Grant opens new chapter in Tulare County literacy pilot program

Tulare County Office of Education receives $5M grant to expand Readership program

TULARE COUNTY – Less than half (43%) of Tulare County students can read at or above their grade level. While that is certainly better than the 49% statewide, most would agree it is still not an acceptable number to have an educated population.

In an effort to improve reading and literacy, the California Department of Education announced it has awarded $35.6 million in Comprehensive Literacy State Development (CLSD) grants to seven offices of education this month. Tulare County Office of Education received just over $5 million to expand its Readership program over the next three years, from Sept. 1, 2021 through Sept. 30, 2024.

TCOE launched its literacy program with a $500,000 grant in September 2020 as a pilot project at Earlimart, Monson-Sultana Joint Union, Porterville Unified, Woodlake Unified and Woodville Union school districts.

Jenean Bray, English language arts and development specialist, said she and her program co-lead Tammy Milligan, both of the county’s Educational Resource Services (ERS), used the initial funding to study ways to motivate adolescent readers and give students access to books in creative ways.

The new CLSD grant focuses on adolescent readers, grades 6-12, and will expand Readership to schools in Visalia and Tulare, and include partnerships with county offices of education in Fresno, Kings, Madera, Mariposa, and Merced counties. Participating Tulare County schools now include Monson-Sultana Joint Union School, Woodville Union School, Earlimart Middle School, Oak Valley Union School, Valley Life Charter School, Tulare Tech Prep High School, Burton Middle School and Summit Charter Intermediate Academy, Sunnyside Union School, Alta Vista School and Hope School. Ridgeview Middle School, El Diamante High School, and Golden West High School from Visalia Unified will also be included.

In the first year of the multi-county project, coaches from the five county offices of education and Visalia Unified will watch the elements of the Readership program as they unfold in other member schools. In subsequent years, the Visalia Unified and county coaches will plan, train, and implement Readership-style programs in their own organizations. Included in the grant will be many book purchases for the county offices, Visalia Unified schools, the creation of Little Libraries, books for parent events, and books for community locations.

The Readership team noted that state data shows adolescent students’ literacy developments slows as they progress through the secondary grades. Persistent achievement gaps exist for subgroups of English learners and students who are socio-economically disadvantaged. As a result, many rural English learners are categorized as long-term English learners (LTEL) throughout their secondary grades, failing to achieve the state’s Seal of Biliteracy in high school. The premise of TCOE’s grant proposal was that improvement in the area of adolescent reading develops from the motivation to read coupled with increased reading—ultimately leading to reading achievement.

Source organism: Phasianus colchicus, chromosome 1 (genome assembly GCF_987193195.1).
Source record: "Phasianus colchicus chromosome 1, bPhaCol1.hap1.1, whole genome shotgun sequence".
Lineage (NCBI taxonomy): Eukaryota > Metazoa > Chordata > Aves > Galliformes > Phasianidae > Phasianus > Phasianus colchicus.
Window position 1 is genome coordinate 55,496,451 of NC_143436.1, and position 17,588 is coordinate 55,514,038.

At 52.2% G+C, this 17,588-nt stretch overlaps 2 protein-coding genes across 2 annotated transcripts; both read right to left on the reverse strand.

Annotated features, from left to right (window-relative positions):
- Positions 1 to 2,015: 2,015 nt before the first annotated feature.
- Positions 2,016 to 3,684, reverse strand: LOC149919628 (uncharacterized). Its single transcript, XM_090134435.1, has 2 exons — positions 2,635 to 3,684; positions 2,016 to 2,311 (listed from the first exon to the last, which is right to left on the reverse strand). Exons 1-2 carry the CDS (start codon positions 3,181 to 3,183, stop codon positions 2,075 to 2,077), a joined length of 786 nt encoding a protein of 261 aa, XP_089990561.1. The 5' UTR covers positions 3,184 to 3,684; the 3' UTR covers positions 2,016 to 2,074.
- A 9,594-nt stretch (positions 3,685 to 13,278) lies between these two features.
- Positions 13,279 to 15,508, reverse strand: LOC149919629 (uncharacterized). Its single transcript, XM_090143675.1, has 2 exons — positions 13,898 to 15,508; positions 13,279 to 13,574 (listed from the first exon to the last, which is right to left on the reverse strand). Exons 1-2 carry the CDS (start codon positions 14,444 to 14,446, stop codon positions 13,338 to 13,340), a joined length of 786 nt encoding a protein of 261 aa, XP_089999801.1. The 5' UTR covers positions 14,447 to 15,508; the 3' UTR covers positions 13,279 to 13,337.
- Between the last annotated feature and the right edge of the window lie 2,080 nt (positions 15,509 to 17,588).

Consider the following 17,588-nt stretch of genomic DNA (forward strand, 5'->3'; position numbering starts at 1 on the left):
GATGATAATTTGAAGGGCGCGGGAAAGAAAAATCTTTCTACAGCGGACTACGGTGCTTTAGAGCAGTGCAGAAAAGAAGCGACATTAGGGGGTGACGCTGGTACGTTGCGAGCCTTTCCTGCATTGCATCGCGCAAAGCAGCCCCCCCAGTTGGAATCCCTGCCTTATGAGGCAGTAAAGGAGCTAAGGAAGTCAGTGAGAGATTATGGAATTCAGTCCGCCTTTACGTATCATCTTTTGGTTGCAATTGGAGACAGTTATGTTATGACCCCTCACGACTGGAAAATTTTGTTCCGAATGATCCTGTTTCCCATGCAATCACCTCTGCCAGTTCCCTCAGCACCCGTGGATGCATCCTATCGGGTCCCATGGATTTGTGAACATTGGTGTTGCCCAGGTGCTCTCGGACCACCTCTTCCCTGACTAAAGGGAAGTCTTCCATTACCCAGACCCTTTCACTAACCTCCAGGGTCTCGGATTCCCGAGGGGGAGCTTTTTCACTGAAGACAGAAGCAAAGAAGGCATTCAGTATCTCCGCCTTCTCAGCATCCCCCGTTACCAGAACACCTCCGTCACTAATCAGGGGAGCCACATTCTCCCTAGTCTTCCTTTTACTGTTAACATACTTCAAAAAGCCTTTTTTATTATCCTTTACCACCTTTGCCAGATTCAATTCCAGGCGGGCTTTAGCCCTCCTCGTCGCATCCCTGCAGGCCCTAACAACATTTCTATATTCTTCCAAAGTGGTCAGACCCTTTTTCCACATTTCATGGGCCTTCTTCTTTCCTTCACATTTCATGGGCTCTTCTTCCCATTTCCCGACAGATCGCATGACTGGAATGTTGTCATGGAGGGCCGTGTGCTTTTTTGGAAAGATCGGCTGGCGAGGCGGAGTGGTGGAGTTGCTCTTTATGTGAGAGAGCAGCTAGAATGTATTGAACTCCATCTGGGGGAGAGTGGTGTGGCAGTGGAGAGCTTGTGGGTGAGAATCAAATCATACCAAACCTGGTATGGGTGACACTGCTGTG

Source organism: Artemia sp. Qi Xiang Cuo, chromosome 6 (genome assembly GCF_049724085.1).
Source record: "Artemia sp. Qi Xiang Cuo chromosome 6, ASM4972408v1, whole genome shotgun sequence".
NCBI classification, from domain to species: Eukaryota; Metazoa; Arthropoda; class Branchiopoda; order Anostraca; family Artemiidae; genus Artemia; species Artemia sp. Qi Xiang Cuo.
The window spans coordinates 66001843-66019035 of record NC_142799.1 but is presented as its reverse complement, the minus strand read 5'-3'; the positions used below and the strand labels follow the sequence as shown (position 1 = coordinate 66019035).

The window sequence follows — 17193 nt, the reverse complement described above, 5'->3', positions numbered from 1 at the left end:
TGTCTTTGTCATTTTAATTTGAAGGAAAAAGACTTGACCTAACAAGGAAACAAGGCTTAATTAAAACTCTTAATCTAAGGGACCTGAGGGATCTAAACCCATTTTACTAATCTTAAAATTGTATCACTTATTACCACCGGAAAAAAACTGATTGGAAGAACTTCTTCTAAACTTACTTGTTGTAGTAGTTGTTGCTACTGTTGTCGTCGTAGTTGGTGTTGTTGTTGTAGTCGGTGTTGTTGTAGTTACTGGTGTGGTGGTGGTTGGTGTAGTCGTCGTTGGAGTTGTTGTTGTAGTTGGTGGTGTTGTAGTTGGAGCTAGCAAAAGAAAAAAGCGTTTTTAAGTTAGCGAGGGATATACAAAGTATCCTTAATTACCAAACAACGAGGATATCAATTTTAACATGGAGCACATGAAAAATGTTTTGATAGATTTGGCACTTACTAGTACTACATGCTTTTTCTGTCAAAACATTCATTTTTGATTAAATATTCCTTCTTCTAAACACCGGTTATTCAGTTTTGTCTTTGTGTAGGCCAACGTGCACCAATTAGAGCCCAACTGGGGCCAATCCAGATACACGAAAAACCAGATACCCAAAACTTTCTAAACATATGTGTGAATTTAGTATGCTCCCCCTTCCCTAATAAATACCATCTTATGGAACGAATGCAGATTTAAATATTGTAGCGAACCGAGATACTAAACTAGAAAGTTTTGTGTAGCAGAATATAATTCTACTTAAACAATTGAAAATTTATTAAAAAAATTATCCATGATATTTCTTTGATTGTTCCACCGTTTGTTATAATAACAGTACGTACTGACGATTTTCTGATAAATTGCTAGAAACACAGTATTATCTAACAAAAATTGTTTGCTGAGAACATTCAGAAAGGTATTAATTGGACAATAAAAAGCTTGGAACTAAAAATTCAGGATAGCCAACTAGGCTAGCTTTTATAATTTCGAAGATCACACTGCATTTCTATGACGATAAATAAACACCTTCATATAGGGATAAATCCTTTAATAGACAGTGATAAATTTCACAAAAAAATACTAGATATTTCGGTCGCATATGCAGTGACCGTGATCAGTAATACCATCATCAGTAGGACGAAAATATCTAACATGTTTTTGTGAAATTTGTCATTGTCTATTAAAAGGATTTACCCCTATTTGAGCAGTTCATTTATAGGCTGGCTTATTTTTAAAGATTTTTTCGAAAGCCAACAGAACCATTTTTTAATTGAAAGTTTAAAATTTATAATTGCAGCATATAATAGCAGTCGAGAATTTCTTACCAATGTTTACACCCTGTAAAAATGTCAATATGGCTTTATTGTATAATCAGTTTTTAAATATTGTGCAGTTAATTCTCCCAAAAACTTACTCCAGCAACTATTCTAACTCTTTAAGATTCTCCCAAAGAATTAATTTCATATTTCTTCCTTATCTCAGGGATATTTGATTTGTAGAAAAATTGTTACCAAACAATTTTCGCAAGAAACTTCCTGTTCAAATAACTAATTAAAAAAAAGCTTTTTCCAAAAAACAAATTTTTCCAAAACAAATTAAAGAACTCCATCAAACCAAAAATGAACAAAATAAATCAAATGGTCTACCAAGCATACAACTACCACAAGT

Building on knowledge gained from the Readership project, the TCOE CLSD grant team seeks to impact participating students’ reading attitudes and achievements as measured by state tests and designations, while decreasing the percentage of long-term English learners (LTEL) and at-risk LTEL students in grades 6-12. The team also plans to empower teachers to deliver strong standards-aligned literacy instruction and apply Improvement Science and its cycles to improve student literacy. School and district libraries will also be addressed, designing them to be supportive resources for students and teachers creating cultures of literacy on campus.

“We’re enormously proud of the work our ERS team and pilot school districts did to develop an amazing literacy project in the midst of a pandemic, implement it, and now expand it for use in five additional counties,” said Tim Hire, Tulare County Superintendent of Schools.

Readership was born out of a $500,000 grant awarded in summer 2019 by California Superintendent of Public Instruction Tony Thurmond. The California Department of Education (CDE) provided the grant to address the statewide trend that more than 50% of K-12 students do not meet the standard for English Language Arts on state assessment tests. Readership is the latest project of TCOE’s Central Valley Networked Improvement Communities (CVNIC). Participating districts will convene four times during the school year at network meetings to focus on developing cultures of literacy, student mindsets, reading instructional practices, content pedagogy, and continuous improvement. The project’s continuous improvement work will focus on engaging each community in literacy, providing access to high-quality reading material, and empowering teachers and leaders. To support teachers, each will receive more than 100 books for their classrooms, professional resources, five days of coaching, and the opportunity to network alongside other schools. Additionally, districts will receive hundreds of books for distribution to students and families.

For additional information about the CLSD grant, contact Jenean Bray ([email protected]) or Tammy Milligan ([email protected]).

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